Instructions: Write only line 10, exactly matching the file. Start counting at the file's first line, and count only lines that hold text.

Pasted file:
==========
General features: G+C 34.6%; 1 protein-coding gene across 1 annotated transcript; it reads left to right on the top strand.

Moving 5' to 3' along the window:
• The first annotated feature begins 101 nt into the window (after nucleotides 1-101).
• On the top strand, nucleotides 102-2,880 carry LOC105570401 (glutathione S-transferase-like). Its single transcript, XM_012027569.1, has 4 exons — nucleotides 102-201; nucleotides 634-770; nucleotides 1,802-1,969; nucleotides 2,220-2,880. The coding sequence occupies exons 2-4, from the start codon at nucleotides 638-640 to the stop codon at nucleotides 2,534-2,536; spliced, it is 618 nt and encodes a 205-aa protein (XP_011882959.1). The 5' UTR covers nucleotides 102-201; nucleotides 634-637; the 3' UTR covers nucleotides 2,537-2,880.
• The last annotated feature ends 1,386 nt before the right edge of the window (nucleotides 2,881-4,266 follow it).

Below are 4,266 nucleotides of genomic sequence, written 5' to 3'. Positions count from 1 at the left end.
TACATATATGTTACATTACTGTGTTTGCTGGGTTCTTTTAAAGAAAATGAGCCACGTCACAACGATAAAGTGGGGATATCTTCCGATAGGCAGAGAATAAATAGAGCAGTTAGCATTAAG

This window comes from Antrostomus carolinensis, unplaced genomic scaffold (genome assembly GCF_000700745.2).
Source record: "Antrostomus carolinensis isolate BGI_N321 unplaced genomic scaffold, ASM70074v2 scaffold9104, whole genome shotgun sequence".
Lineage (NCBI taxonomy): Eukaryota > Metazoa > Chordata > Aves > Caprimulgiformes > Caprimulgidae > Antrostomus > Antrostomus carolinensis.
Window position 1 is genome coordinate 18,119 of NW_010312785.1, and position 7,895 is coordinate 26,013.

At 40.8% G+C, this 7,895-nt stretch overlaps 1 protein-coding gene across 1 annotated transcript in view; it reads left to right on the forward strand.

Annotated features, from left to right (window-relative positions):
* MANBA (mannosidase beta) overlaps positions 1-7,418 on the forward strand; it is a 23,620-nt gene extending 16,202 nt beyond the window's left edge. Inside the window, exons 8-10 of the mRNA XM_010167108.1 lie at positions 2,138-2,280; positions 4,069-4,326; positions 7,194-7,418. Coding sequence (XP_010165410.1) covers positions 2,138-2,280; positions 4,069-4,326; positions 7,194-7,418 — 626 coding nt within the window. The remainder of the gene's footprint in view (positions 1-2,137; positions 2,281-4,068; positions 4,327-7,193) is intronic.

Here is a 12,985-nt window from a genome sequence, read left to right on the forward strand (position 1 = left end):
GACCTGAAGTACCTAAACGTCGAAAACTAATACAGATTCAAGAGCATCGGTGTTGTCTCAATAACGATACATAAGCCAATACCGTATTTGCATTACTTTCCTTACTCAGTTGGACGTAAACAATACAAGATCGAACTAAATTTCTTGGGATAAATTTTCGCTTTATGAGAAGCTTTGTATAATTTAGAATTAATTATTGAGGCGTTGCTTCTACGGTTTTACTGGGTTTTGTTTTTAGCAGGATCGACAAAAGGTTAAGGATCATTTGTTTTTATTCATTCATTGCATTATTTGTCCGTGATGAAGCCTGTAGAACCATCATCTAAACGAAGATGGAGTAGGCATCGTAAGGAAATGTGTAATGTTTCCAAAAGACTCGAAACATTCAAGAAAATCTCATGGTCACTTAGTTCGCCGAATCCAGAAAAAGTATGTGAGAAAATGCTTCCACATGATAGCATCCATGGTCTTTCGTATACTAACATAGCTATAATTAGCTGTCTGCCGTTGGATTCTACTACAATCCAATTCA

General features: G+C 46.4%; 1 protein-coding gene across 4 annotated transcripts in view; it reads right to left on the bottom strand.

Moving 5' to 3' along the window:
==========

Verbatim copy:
Lineage (NCBI taxonomy): Eukaryota > Metazoa > Chordata > Aves > Caprimulgiformes > Caprimulgidae > Antrostomus > Antrostomus carolinensis.